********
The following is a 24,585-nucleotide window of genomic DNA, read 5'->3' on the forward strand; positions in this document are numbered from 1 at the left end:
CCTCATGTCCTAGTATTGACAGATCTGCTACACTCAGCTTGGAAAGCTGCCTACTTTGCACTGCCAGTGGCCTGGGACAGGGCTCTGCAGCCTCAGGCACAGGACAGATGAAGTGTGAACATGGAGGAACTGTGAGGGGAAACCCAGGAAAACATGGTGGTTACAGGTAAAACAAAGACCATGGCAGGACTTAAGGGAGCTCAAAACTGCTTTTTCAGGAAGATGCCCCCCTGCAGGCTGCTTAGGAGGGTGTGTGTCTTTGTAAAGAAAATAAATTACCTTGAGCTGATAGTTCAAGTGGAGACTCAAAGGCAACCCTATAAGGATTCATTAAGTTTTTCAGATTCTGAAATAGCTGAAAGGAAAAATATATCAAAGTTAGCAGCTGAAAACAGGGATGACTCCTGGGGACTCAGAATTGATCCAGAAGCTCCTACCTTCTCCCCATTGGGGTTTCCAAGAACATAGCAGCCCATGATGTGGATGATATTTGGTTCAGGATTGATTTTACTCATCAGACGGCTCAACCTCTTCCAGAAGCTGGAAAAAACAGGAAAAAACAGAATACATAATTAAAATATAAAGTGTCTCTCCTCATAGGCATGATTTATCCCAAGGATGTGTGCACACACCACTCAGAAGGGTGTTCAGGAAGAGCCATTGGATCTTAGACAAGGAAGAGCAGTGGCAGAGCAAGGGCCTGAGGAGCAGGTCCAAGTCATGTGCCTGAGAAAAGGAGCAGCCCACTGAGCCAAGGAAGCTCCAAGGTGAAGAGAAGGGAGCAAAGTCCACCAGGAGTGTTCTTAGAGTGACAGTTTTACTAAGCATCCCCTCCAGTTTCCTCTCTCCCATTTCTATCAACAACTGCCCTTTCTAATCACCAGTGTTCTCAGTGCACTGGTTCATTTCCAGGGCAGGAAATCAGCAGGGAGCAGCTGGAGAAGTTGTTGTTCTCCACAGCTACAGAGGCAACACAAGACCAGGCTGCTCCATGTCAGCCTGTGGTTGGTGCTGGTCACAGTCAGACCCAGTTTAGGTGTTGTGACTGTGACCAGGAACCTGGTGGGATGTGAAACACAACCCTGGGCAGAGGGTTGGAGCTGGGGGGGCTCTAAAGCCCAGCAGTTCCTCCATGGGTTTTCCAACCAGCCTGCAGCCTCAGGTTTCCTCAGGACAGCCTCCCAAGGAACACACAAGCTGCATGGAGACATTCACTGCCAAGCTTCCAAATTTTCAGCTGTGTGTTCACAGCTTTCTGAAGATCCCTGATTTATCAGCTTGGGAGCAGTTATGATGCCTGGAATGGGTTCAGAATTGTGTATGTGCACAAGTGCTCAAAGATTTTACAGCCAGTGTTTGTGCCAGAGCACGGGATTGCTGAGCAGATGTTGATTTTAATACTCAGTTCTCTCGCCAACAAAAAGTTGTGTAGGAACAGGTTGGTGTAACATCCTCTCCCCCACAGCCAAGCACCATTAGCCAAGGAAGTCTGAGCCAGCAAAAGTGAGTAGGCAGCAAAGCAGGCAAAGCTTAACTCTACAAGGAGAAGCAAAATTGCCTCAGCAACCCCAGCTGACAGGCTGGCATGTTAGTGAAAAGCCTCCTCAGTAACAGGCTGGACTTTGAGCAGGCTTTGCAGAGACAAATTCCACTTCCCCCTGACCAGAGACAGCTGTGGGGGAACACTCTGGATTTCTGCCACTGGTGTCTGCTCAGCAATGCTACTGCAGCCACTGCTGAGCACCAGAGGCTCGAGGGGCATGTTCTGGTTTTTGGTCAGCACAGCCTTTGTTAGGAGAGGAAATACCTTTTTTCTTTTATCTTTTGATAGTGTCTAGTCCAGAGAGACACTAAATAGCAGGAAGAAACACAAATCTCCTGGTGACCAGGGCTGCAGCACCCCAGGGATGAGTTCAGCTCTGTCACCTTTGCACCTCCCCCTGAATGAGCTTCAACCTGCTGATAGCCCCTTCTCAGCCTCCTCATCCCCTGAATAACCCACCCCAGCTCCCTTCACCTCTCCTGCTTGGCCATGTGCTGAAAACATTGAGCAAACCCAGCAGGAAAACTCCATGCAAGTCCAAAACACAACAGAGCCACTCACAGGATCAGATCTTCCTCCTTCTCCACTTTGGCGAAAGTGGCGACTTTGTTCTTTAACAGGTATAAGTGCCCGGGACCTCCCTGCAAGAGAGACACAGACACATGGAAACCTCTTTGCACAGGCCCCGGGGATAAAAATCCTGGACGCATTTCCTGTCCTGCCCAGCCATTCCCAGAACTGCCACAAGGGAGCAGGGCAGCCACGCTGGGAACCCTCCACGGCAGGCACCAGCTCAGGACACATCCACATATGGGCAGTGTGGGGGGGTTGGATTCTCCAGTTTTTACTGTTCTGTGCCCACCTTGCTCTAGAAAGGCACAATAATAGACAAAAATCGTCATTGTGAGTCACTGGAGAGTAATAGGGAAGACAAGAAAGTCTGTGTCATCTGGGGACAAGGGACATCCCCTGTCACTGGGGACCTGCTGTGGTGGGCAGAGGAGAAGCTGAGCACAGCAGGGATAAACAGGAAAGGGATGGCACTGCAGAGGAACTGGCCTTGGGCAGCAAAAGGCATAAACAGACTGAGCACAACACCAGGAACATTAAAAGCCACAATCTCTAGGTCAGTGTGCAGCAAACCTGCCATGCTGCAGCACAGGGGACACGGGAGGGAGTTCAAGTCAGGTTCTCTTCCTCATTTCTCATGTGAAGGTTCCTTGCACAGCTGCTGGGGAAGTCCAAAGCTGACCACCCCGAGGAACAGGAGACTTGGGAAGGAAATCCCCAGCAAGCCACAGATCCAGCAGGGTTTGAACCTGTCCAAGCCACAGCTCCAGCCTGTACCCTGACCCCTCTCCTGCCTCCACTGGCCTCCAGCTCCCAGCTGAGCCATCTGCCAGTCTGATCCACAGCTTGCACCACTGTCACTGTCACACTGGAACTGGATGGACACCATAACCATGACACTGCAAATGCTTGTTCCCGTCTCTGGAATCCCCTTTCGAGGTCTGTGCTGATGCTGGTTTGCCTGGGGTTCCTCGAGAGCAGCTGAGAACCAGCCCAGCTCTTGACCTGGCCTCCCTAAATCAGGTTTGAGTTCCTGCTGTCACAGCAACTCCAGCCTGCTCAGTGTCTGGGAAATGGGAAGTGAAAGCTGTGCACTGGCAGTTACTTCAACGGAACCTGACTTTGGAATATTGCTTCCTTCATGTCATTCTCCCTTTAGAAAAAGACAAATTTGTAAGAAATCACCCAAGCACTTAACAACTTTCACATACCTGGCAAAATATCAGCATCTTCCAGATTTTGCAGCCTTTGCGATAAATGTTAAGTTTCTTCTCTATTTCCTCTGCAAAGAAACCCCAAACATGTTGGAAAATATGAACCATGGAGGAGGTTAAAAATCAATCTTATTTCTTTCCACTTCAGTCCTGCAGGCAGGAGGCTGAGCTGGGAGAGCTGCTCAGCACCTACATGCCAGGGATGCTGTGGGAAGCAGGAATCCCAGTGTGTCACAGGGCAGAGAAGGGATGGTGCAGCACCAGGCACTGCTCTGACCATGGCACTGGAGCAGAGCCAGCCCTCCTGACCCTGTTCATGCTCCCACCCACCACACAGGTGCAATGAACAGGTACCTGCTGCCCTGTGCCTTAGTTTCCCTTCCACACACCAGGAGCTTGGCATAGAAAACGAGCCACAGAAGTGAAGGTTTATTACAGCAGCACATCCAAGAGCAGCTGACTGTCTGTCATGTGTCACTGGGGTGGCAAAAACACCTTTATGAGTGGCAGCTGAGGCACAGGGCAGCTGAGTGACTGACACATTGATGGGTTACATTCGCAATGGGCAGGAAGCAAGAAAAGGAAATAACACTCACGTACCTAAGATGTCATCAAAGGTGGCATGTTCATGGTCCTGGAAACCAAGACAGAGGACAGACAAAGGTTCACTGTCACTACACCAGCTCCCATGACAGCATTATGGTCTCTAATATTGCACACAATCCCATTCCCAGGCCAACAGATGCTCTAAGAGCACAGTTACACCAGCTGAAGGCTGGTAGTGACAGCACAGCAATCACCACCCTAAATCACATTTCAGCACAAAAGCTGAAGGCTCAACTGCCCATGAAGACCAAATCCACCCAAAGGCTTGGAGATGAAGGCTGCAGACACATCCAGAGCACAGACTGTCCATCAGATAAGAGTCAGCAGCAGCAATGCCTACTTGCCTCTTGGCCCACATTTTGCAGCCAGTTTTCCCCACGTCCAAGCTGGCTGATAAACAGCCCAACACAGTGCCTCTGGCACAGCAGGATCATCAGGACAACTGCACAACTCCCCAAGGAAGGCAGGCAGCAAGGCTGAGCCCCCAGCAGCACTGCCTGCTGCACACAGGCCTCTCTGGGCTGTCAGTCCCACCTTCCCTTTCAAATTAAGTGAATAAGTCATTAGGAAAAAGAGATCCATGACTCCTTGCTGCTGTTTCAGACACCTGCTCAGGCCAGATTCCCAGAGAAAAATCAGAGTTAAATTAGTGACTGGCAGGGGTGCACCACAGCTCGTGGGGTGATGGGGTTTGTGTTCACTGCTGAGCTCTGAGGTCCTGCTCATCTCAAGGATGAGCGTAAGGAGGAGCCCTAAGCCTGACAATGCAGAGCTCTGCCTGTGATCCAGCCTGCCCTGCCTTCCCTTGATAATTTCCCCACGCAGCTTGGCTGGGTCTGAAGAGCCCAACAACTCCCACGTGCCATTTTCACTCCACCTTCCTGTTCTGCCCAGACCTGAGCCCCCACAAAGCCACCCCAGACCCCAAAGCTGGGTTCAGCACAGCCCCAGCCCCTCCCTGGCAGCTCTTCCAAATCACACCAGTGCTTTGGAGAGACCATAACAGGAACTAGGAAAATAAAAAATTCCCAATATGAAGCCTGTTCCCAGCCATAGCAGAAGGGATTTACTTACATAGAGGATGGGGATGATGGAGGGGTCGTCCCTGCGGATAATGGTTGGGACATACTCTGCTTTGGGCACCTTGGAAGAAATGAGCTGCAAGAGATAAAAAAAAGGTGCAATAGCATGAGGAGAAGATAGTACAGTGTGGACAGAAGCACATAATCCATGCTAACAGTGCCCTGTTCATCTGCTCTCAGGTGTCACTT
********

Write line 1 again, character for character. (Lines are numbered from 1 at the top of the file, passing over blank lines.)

The following is a 24,585-nucleotide window of genomic DNA, read 5'->3' on the forward strand; positions in this document are numbered from 1 at the left end: